“Objet trouvé” (literally: found object) is an intriguing phenomenon in the world of environmental art. But what is it exactly, where did it come from, and how does it apply to our own lifestyles and worldview?
"Eco-Visionaries" at the Royal Academy of Arts
The term describes art created from but objects which are not normally considered art materials. Marcel Duchamp is known for using the concept in his “ready-mades”, unaltered everyday objects designated as artworks. The most famous example is Fountain (1917), a urinal on its side displayed on a pedestal. The term “ready-mades” only refers to work by Duchamp, who borrowed the term from the fashion industry (“prêt-a-porter”: ready to wear) while living in New York.
Found objects become art because of their designation, as well as their social history (which can be indicated by either wear and tear, or a well-known brand). Although it’s accepted as a viable practice, objet trouvé continues to arouse questioning; the Tate’s Turner Prize exhibition of Tracey Emin's My Bed consisted of a transposition of the artist’s unmade bed, surrounded by debris, directly from her bedroom to the Tate. Emin gave the audience time and a platform to contemplate the object, garnering worldwide attention and strong reactions from the public.
My Bed (1998), Tracey Emin
The RA’s “Eco-Visionaries” exhibition applies this concept to environmentalism, exploring how architects, artists, and designers are responding to the climate and waste crises.
From species extinction to resource depletion, the damaging effects of our lifestyles are evident. The exhibition examines humans’ environmental impact and presents innovative approaches to reframe our relationship with nature. The works interrogate urgent efforts within architecture, art and design to react to a changing world beyond mainstream notions of sustainability; this includes objet trouvé art. The museography was created using materials from previous exhibitions, including the panels, explanatory brochures, and advertising materials. The exhibition brings together artists like Olafur Eliasson, Alexandra Daisy Ginsberg, Andrés Jaque, and more- their provocative responses are a wake-up call, urging us to acknowledge our ecological impact.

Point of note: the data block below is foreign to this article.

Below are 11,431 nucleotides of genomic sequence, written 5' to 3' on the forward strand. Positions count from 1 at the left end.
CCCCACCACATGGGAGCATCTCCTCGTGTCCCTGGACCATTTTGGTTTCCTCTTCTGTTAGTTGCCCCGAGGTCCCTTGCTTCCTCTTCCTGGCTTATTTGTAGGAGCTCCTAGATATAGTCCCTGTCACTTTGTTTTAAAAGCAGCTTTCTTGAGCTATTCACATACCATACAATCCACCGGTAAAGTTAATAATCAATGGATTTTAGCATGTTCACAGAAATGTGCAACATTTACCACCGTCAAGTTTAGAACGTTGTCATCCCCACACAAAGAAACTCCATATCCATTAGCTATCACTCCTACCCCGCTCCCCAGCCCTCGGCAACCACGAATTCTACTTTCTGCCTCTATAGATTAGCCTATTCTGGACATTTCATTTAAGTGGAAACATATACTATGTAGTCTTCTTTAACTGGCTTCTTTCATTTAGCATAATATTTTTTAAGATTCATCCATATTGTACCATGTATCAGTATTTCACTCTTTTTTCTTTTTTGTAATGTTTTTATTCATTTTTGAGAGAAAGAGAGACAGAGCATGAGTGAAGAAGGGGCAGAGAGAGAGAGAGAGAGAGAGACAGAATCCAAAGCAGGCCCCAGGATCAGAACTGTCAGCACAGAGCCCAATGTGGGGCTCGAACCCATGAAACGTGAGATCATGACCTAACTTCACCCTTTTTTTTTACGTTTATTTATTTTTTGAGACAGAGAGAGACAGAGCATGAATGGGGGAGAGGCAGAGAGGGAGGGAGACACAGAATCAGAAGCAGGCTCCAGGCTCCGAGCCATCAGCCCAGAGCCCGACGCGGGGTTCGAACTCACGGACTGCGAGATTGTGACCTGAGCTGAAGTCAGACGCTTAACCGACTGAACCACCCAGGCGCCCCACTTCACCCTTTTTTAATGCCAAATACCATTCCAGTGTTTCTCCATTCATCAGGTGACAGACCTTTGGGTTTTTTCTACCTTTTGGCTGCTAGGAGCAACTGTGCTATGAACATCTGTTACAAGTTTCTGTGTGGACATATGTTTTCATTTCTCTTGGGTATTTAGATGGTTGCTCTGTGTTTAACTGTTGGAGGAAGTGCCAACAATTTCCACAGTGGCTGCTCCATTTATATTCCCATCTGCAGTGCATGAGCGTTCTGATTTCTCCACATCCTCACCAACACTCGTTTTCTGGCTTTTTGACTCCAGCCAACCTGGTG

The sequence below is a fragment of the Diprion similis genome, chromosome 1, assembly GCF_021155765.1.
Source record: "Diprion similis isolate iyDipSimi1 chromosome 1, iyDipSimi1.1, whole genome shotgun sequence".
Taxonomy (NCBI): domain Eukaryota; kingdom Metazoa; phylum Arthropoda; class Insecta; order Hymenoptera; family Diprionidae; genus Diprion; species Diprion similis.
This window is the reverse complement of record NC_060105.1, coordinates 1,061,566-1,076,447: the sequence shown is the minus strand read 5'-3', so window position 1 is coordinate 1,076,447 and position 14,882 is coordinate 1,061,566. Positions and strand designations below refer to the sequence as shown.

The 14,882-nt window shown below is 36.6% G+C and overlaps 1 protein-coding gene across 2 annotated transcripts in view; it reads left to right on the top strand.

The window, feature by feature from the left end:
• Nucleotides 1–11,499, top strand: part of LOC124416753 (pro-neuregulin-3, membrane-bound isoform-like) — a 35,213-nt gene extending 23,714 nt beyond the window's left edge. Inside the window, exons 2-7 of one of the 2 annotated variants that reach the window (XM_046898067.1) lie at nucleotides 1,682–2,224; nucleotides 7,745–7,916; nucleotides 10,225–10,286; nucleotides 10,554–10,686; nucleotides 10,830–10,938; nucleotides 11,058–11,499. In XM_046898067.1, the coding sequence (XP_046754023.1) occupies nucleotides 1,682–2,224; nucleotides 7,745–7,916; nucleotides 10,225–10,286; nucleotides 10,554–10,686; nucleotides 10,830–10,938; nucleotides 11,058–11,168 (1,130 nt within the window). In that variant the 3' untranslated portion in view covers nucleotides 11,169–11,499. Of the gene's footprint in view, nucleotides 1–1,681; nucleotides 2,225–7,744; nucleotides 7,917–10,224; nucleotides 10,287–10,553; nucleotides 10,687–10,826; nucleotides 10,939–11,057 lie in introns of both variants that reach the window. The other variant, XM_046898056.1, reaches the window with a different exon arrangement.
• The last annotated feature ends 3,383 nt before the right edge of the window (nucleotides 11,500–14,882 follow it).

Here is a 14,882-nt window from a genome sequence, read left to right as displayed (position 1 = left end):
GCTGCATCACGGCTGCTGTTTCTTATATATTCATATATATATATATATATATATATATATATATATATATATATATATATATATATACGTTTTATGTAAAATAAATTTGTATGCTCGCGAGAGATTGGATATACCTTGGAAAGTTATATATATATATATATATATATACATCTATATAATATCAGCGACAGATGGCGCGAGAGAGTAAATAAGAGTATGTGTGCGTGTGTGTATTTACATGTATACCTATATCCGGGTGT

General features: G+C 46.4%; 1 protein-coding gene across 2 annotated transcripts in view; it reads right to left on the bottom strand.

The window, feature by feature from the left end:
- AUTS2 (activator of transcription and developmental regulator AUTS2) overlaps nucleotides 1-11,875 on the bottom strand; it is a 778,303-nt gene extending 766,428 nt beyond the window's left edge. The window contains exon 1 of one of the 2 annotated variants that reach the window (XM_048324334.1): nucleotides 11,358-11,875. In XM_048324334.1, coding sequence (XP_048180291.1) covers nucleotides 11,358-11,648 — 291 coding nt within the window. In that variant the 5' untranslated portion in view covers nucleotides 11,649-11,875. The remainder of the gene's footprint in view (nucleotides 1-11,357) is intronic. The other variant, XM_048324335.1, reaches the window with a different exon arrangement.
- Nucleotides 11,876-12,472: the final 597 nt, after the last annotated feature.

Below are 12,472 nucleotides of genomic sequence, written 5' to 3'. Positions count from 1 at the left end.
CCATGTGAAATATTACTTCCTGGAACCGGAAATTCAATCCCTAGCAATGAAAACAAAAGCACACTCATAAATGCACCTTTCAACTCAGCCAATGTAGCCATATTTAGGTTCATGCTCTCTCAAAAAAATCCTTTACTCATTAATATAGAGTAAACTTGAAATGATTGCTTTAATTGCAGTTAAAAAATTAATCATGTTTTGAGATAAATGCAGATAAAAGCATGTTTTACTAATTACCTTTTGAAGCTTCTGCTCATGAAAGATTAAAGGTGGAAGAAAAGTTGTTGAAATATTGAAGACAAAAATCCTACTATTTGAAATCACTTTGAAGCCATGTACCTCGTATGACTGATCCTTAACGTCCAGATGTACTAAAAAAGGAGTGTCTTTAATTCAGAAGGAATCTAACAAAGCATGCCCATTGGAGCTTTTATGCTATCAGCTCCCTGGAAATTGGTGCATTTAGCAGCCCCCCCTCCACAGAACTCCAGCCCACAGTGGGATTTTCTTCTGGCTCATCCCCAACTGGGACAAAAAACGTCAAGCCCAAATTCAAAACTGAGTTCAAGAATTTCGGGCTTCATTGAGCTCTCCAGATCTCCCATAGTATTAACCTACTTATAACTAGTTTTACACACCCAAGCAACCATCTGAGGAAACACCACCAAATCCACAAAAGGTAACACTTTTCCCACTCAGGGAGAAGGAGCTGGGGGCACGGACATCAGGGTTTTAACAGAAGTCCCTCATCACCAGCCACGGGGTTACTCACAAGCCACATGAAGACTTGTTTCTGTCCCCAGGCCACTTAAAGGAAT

Objet trouvé is also used in fashion, giving a new ironic meaning to the term “prêt-a-porter”. Trashion is a subgenre of objet trouvé; the term is used in creative circles to describe any wearable item constructed using recycled materials, including thrifted and reconditioned pieces.
Rescued, Marina DeBris
The birth of the term Trashion in 2004 was obviously not the beginning of this practice. Indigenous people have used salvaged materials to create new objects for generations, including in art, architecture, and fashion. Trashion, however, refers to "making something from nothing" for aesthetic purposes, not practical ones. This distinction is key, reminding us that our sustainability must be intersectional. We should appreciate and not appropriate these historical practices, always taking this principle into account when considering objet trouvé in fashion.
Objet trouvé questions the abundance of waste we create, as well as highlighting the alarming speed of the trend cycle. Trashion provides important commentary on this phenomenon, forcing us to confront unsustainable practices in art and fashion and encouraging conscious consumption. As well as eliciting strong reactions and reflections in audiences, objet trouvé encourages a more cautious way to consume and fosters a healthier planet.